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Technology doesn't stand still

By: Robert Half

A friend of mine, who is with a successful, mid-sized accounting firm, recently enrolled in an intensive computer course at his local community college. I asked him, "Why?" After all, my friend is a partner in the firm, and he spends almost no time doing actual accounting spreadsheet work any longer.

"I want to keep up," he replied. "Our clients and many of my colleagues are heavy into computers these days, and I want to speak their language, know what they're talking about. Besides, I'm having fun. E-mail is a terrific timesaver."

I was impressed with his thinking, even more with his zest for learning. It would be easy for him to sit back, help manage the firm, and let his more junior colleagues deal with the bits and bytes of accounting. But that would represent a failure to move forward.

As a new accountant just entering the field, you are at an advantage in that unlike your predecessors, you've grown up with computers. They're almost second nature. The key is to make sure that you keep pace with emerging technologies in order to better serve your firm and your clients. Technology doesn't stand still; however, those accountants who fail to keep abreast of the latest accounting and finance tools might well find their careers at a standstill.

A word of caution, should you become the computer "whiz" in your company or department. During your careers, you'll find yourself interacting with people, including clients, who are not part of the PC revolution and don't wish to be. In these instances, it will be to your benefit to translate complex computer terms and applications in simple, understandable language, even when the questions you're asked might seem silly to you.

One of our company's business divisions went out and asked information technology professionals to name the "strangest requests they'd ever heard of or received from clients or end users." Here are just a few of the responses:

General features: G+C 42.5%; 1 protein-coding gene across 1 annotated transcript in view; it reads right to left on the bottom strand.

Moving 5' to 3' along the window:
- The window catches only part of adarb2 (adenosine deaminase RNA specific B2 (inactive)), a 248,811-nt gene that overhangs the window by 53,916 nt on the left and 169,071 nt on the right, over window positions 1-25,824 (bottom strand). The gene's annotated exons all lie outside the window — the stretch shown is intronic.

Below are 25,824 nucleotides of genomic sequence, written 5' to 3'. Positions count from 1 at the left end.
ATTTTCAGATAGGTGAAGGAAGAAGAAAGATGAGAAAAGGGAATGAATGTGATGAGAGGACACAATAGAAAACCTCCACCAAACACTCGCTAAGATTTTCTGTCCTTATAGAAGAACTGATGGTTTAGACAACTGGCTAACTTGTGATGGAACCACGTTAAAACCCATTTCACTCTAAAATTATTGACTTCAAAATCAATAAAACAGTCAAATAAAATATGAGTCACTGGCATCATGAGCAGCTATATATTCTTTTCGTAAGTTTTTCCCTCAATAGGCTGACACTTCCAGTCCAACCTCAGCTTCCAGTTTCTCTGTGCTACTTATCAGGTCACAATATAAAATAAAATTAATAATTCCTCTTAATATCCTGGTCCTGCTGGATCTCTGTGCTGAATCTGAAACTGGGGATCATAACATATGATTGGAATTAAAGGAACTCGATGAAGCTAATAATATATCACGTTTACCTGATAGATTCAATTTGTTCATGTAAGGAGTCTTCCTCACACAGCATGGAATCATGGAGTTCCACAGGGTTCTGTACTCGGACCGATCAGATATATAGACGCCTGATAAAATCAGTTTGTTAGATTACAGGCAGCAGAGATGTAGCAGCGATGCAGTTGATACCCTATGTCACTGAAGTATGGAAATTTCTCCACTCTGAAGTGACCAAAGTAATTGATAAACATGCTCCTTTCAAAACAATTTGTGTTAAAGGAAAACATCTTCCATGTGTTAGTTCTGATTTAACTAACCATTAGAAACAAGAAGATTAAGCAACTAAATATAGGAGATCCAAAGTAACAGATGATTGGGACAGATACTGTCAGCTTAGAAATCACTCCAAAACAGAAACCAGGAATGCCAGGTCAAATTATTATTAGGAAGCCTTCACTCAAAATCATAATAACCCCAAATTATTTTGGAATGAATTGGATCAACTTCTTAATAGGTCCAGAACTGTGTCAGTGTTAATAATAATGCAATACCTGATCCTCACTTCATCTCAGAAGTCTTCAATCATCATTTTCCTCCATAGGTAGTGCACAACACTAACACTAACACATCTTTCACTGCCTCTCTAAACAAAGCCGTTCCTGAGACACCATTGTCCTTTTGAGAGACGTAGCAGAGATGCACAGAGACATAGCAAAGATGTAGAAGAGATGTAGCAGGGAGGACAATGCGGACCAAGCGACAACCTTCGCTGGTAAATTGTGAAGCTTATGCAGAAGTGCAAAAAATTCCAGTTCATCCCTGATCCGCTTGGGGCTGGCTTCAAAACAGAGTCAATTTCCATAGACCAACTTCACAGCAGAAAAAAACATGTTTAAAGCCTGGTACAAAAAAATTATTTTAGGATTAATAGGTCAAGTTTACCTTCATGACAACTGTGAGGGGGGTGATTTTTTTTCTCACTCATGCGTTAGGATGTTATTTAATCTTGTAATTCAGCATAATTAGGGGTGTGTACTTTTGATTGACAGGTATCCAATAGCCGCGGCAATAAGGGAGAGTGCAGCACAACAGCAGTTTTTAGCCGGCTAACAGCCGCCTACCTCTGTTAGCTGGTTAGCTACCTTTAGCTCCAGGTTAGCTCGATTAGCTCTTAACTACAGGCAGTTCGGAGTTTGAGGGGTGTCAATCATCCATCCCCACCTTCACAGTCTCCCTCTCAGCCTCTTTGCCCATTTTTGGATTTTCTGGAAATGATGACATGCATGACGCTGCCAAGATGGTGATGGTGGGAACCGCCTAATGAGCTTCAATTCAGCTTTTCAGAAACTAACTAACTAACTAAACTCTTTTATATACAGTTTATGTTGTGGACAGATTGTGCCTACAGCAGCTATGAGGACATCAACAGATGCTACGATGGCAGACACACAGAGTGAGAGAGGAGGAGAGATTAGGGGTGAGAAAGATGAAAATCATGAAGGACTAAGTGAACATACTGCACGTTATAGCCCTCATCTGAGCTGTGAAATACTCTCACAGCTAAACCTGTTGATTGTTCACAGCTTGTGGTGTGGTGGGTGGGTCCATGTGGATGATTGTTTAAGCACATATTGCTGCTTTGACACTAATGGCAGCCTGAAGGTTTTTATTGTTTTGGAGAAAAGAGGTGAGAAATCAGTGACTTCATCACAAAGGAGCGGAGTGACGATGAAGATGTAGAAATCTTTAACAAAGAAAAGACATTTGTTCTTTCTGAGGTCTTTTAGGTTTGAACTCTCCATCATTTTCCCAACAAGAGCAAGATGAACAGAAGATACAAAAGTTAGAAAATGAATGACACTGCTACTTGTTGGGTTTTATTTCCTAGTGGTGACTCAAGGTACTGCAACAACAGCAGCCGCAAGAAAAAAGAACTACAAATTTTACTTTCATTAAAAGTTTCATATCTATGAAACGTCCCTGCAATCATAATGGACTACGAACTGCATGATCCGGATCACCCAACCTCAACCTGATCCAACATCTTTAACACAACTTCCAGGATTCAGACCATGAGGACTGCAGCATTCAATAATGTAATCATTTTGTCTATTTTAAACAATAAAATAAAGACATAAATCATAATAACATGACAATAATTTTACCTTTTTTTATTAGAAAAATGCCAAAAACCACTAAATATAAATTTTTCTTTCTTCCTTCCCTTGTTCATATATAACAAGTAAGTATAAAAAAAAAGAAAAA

"My computer's cup holder is broken." (referring to the CD-Rom drive)

"These figures need to add up to something different than what they add up to. Please make them do so."

"Can I get just the U.S. portion of the World Wide Web?"

"Can a diskette get a virus if you drop it on the floor?"

"Enclosed, per your request, is a copy of my disk so that you can determine the problem." (The user sent a photocopy of the disk to the IT specialist.)

"Can you help me set up my car so I can use my laptop while I drive?"

"Can I use my computer to order pizza?"

"How come when I pressed the 'help' button (the F1 key) earlier, you didn't stop by?"

Learn as much as possible about how computers can enhance your accounting work and careers. At the same time, be understanding of those who don't share your knowledge and skills.

As my friend so admirably exemplifies, learning should be lifetime endeavor. Those who stand the best chance of climbing the proverbial ladder of success will be on a never-ending quest for new knowledge and skills. These are the accountants who, besides keeping abreast of developments in their profession, will hone their speaking and writing skills in order to more effectively present their good ideas to people who can act upon them. They'll expand their understanding of the larger world to better put their professional responsibilities in perspective. Because they are fortunate enough to be working in the computer age, they'll put in the time and effort to learn how to use this immensely powerful accounting tool to enhance their careers.

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